Do homework before
04/01/2009 The Star By Hariati
What can you do when your dream home becomes a death trap? As the recent landslide
tragedy revealed, house buyers do not have a whole lot of protection.
WHEN he moved to Bukit Antarabangsa about 16 years ago, Abdul Rasyid, 59,
could not believe his luck.
“I knew we found our dream home. It was in a beautiful area, green and peaceful.
Over the years, the only problem was the access road, which was often cut
off by landslides,” he said.
Last month, however, a landslide destroyed the houses next to his, killing
five of his neighbours.
His house was miraculously left standing. But like thousands of residents
in the area, he and his family members were evacuated to ensure their safety.
Last week, it was announced that 2,000 people from 188 houses in the area
could return home. Not surprisingly, only a handful confirmed that they will
As Abdul Rasyid lamented, it’s a tough choice.
“I have invested a lot in my house and I can’t afford to just abandon it.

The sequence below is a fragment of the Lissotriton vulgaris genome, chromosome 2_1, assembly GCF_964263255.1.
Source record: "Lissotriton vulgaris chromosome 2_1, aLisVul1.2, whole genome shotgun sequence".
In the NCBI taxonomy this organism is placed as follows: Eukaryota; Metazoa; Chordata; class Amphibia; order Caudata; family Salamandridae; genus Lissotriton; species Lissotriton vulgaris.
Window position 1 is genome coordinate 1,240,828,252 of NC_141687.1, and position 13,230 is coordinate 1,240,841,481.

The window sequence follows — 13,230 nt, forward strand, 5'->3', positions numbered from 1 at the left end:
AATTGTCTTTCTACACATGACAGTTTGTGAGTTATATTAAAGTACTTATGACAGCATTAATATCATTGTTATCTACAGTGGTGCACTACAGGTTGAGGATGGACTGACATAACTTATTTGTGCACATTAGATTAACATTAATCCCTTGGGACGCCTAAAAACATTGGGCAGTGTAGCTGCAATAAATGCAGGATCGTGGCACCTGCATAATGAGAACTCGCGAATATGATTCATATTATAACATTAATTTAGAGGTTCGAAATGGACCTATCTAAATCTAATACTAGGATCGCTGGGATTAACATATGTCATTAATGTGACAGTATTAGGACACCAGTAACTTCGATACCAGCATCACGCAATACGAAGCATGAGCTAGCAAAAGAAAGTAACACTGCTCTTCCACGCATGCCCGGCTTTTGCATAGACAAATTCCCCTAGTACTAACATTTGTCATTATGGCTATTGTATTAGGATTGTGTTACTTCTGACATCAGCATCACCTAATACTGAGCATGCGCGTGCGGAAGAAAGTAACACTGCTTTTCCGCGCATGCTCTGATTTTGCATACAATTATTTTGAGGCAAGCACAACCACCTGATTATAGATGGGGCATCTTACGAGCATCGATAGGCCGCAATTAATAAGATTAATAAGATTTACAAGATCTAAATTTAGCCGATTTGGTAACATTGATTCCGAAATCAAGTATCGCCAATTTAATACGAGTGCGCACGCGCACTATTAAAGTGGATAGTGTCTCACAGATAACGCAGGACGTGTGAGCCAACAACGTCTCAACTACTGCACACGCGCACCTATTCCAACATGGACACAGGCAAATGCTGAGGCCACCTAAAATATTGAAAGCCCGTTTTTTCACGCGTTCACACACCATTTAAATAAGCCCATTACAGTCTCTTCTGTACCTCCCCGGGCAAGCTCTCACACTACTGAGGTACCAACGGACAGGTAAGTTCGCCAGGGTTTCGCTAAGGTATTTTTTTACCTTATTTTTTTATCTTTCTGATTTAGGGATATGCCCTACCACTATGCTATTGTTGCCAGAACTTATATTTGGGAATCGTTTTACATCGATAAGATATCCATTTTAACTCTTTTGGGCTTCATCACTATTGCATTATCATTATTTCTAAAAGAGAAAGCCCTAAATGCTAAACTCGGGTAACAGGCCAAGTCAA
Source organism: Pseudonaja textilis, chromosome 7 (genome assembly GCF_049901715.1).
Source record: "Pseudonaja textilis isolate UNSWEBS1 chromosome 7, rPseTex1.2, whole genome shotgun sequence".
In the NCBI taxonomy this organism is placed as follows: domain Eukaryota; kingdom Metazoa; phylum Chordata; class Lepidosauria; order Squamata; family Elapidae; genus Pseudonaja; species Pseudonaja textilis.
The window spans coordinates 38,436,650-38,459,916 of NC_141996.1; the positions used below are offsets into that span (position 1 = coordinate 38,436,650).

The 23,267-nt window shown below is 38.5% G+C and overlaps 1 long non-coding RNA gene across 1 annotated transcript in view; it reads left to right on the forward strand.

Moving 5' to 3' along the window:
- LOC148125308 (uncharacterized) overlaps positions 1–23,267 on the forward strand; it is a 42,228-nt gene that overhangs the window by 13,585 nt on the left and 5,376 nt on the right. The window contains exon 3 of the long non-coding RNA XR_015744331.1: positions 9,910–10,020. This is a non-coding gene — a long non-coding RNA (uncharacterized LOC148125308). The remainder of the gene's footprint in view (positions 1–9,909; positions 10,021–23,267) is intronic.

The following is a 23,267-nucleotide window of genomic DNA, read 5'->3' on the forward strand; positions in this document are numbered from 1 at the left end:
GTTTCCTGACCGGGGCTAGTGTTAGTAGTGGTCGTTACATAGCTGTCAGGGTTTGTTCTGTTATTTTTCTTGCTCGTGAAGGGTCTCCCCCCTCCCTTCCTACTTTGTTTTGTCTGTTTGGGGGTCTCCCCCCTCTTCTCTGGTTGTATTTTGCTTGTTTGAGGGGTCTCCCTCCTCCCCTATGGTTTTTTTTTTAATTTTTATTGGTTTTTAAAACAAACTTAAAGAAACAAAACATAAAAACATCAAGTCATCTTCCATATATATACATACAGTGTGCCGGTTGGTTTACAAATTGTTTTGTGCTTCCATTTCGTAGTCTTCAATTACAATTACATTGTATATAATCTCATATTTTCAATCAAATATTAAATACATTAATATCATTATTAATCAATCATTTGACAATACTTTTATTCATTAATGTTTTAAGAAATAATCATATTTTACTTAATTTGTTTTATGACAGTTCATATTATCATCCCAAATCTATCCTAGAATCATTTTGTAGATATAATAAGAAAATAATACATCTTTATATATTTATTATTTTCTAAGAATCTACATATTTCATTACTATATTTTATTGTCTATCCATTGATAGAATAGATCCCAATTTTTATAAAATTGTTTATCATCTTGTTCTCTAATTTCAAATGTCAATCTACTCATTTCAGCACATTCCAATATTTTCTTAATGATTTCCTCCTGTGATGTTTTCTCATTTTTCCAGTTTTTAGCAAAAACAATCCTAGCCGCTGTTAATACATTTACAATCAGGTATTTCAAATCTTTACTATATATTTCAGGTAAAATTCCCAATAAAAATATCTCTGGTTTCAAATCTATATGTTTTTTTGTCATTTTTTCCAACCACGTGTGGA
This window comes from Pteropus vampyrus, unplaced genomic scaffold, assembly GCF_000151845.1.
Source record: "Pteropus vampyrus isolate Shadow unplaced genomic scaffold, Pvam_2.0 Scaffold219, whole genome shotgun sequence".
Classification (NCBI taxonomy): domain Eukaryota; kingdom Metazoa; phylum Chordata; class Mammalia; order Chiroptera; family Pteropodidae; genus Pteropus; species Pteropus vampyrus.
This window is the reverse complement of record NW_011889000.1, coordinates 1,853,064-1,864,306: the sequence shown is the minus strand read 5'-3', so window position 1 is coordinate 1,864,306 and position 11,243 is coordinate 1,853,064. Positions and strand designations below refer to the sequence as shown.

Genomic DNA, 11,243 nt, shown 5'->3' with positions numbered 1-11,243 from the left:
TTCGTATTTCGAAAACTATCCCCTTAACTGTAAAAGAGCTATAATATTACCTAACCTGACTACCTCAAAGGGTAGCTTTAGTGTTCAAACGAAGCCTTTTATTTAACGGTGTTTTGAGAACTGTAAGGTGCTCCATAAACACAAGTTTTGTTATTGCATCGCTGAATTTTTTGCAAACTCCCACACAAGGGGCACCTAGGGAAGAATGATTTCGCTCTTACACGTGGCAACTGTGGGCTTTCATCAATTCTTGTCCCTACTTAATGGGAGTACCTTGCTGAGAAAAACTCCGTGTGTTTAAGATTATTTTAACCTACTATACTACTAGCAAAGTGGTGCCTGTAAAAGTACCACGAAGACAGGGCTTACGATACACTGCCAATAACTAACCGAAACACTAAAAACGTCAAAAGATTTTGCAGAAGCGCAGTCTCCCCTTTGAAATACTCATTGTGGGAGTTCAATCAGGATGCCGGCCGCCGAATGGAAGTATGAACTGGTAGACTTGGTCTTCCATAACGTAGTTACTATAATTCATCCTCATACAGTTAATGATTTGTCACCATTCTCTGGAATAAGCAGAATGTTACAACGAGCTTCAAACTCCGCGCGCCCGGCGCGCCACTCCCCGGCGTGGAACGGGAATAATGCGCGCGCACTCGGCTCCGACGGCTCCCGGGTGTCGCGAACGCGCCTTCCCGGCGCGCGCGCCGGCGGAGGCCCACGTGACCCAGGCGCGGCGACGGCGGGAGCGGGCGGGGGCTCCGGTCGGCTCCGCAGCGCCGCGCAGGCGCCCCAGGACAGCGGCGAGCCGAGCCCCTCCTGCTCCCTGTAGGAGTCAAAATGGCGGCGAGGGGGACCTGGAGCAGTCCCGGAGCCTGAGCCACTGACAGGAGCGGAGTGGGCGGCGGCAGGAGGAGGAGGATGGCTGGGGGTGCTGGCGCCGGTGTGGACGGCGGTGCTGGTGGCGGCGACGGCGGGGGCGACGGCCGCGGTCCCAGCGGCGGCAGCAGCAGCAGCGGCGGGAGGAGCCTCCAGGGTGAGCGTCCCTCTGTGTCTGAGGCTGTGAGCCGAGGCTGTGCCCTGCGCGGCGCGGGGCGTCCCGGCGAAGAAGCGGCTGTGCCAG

But at the same time, the safety of my family is priority. Still, who can
I sell my house to? Who will want to buy the property now?”
Abdul Rasyid is one of many caught in a bind over the possible loss of their
life investment. Worse still, they are also burdened by huge housing loans.
Although it is too early to tell if the value of property around the Bukit
Antarabangsa area has plummeted, the prospect is bleak.
The Selangor Government recently listed 15 housing estates around Bukit Antarabangsa
– a few occupied for more than a decade – as high-risk places for landslides.